Feature Photo: Joe Jimenez, RHP, Tigers
Contributors Mauricio Rubio, Jr. and Emily Waldon, are back this week, highlighting players that could be candidates to break in to our next top 125 prospect rankings, thanks to strong starts to their 2016 campaigns. Today, they take a look at one prospect who could jump up our existing rankings list, and nine candidates who are making strong cases for inclusion in our top 125 rankings next year, including five from the Detroit Tigers.
(Ed. Note: Stats are through June 1st; 2080 preseason prospect rank in parentheses)
Movin’ On Up
I’ve only gotten brief glimpses at Anderson, but this is a player whose profile generates a lot of chatter considering the tools and the risk associated with his relative youth in baseball years. Anderson is enjoying a hot streak over his last 10 games. He’s hitting .311 over that span but there are some unique flags in his production. Anderson hasn’t hit any homers and he hasn’t used his 70-grade speed to steal any bases in his last ten in spite of his high average. He hasn’t struck out much more than expected, nine times in 45 at bats, but he hasn’t walked much either (three walks). The walks are a frequent topic of discussion with Anderson. He posted a 4.4% walk rate at AA Birmingham last year and hasn’t posted a walk rate over 5% in any meaningful sample since 2013. It’s caused some in the public to doubt whether he will be able to control the strike zone enough to utilize his raw hit tool in game. Anderson has never displayed much over-the-fence power so his lack of homers over his last 10 games isn’t anything out of the ordinary, considering his profile.
Anderson’s lack of plate discipline inspires a lot of doubt among evaluators, but it’s important to note he’s still a much more raw product than his minor league plate appearances indicate. Anderson has found the barrel well enough during his hot stretch, and the White Sox are hoping he starts to start finding his power and utilizing his speed as well. -Mauricio Rubio Jr.
On the Outside Looking In: Candidates to Jump Into 2080’s Next Top 125 Prospect Ranking List
When the Tigers selected the Tennessee outfielder as their supplemental first round pick (34th overall) in the 2015 MLB Draft, they knew they had a display of raw power on their hands. A stocky, barrel-chested, left-handed hitter, Stewart is listed at a generous 6’0”, carrying the majority of his power in his upper body. At the plate, he uses strong upper body rotation, leaning back on every pitch and utilizing that raw power, and combines it with plus bat speed to drive the ball.
It was following his 2016 assignment to High A Lakeland that Stewart showed his true offensive colors, punching a Florida State League best 15 home runs, leading second place by six home runs. To see Stewart in person, this comes as no surprise, as the 330-foot right field line at Lakeland’s Henley Field seems to agree just fine with the 22-year-old’s power profile. In addition to his home runs, Stewart is slashing.232/.363/.537 with a rock solid .900 OPS.
Defensively, Stewart stands an average-level defender with decent range, impressing a need for growth if he looks to hold his own in the outfield at the higher minor league levels. With his bat as his calling card, and when adding in a .305 ISO, his keys to future success will come through Stewart’s ability to read pitching at the Double-A level – the make-or-break mark of improvement that so many players must face. -Emily Waldon
Already garnering buzz before he reached the Class A level in 2015, the elite velocity of the 20-year-old Jimenez gives the Tigers every reason to anticipate a bright future for the stocky closer. Standing every bit of his 6’3” listed height, Jimenez has been known to occasionally flirt with triple-digits with his plus fastball. Jimenez will also be quick to tell you he is pleased with the development of his slider, coupling that with a changeup for a solid arsenal in the making. Prior to his promotion to Double-A Erie on May 26, Jimenez absolutely dominated the Florida State League with a 0.59 WHIP, striking out 20 through a scoreless 17.1 IP for High A Lakeland.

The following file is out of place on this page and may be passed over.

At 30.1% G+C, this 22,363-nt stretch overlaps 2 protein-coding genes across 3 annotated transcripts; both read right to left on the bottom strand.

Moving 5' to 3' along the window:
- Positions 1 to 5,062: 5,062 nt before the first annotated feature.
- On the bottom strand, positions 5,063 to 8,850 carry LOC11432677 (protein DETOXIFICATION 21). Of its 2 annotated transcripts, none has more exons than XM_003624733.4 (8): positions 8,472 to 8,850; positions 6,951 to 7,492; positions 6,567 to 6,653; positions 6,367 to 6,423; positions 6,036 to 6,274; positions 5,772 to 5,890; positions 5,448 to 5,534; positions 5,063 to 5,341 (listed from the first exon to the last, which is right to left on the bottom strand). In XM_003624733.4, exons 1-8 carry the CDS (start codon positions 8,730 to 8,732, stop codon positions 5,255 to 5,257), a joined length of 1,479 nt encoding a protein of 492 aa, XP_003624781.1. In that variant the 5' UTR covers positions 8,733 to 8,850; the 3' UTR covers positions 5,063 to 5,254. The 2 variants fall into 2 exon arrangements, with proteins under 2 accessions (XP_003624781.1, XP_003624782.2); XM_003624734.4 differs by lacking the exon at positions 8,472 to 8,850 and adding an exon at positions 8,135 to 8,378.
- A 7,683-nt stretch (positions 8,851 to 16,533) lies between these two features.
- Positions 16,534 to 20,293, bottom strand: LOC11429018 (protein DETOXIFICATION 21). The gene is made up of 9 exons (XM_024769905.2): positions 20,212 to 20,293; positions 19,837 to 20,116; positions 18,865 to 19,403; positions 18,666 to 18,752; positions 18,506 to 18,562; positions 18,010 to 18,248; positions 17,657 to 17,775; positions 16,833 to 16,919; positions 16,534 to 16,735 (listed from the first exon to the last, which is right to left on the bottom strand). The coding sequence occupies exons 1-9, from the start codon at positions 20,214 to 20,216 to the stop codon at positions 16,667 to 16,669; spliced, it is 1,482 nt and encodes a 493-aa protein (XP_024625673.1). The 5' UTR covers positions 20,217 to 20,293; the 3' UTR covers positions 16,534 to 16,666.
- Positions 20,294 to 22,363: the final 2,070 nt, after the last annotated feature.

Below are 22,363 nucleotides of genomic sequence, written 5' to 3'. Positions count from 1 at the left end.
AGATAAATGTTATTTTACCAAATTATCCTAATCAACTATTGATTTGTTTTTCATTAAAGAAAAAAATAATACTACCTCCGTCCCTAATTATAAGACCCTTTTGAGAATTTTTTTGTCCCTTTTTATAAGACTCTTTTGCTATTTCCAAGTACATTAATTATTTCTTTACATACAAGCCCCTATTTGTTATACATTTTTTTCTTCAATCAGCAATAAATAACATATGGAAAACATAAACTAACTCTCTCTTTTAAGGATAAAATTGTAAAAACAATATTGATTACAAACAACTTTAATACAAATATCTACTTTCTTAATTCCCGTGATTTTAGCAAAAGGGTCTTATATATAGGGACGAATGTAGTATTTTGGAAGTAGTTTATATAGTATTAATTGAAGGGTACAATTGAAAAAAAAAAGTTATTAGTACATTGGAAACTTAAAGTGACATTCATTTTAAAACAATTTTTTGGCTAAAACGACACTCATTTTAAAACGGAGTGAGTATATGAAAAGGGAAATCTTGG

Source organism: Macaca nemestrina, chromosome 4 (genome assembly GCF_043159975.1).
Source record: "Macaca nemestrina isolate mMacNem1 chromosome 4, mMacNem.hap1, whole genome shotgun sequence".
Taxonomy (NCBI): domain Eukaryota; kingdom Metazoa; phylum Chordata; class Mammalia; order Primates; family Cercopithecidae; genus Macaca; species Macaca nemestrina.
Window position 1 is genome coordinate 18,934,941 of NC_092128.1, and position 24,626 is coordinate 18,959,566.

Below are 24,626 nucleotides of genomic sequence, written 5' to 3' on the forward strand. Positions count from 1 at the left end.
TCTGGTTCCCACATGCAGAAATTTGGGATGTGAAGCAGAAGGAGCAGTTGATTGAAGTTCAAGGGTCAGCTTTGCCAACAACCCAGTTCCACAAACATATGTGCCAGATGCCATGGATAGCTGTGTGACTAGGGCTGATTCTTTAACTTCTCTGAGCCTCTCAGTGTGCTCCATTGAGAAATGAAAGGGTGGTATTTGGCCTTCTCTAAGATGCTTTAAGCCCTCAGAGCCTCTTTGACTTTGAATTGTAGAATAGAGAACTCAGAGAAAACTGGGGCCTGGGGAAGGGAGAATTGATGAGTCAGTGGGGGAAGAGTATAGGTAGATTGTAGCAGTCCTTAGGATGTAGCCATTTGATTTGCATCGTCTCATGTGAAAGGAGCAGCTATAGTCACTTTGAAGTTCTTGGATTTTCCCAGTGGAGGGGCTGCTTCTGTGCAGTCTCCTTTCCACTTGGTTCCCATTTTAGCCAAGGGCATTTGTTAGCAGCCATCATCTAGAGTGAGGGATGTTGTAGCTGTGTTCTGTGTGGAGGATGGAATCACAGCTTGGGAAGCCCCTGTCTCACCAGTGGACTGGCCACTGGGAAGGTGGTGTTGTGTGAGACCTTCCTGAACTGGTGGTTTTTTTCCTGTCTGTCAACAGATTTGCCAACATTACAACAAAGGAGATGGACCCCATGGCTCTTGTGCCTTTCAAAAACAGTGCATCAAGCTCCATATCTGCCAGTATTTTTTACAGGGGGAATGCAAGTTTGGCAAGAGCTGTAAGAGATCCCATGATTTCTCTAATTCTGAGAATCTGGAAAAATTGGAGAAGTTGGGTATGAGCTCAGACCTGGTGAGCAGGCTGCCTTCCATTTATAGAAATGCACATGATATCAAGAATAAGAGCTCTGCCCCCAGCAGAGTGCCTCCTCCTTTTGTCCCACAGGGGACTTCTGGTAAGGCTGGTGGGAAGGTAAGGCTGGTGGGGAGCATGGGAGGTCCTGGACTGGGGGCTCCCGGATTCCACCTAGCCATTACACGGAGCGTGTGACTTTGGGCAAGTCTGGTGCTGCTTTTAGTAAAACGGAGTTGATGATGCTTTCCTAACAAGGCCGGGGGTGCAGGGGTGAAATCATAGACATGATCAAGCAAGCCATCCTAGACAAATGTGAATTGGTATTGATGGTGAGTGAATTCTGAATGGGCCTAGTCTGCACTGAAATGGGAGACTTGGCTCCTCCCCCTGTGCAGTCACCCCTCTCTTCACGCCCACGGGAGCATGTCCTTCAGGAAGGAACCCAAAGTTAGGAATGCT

Jimenez officially debuted for the Double-A Erie SeaWolves on May 29, striking out the side in 16 pitches in the ninth inning to earn his first save at the Double-A level. As anticipated, the Eastern League has no plans to hand success to the big right-hander, as this year’s league features a much more patient crop of seasoned hitters. Jimenez plans to continue development of his changeup and slider to offer a better mix against opposing hitters, and he knows he has his work cut out for him. An awareness of the task at hand, continued organizational instruction for the youngster, combined with a lethal skillset should lead to a steady climb up the Tiger’s minor league ladder. -Emily Waldon
Hayes has cooled of late, hitting just .205 over his last 10 games to drop his season average to .276 (with five homers and 29 RBIs over 44 games), but he’s still off to a hot start overall at a full season assignment as a 19-year-old. Hayes has displayed a solid feel for the barrel, and some pop over his first 159 ABs. He’s hitting .283 and only has a 16.7 K% on the season. He has a projectable body, and he should grow into some intriguing power as he ages, which would mesh well with his apparent contact skills. Hayes has a strong arm, and he’s shown to be a competent defender at third base in spite of poor athleticism. Look for Hayes to start finding the barrel once again, and in a few years his power numbers should be louder than what they are now. -Mauricio Rubio Jr.
The power was always apparent with the broad and projectable Jimenez. The question was whether he would make enough adjustments with his swing to find the raw pop in-game. So far, so good for the 19-year-old Jimenez. He’s hitting .328 with a .538 SLG to pair along with some impressive home runs. The strikeout rate is still high for Jimenez – he’s sitting at a 24.6 K% on the year – but to this point it hasn’t hampered his bat-to-ball skills. The strikeouts will be something to keep tabs on as he advances levels and faces more advanced stuff than what the Midwest League has to offer on a nightly basis, but Jimenez has shown impressive power early in 2016. -Mauricio Rubio Jr.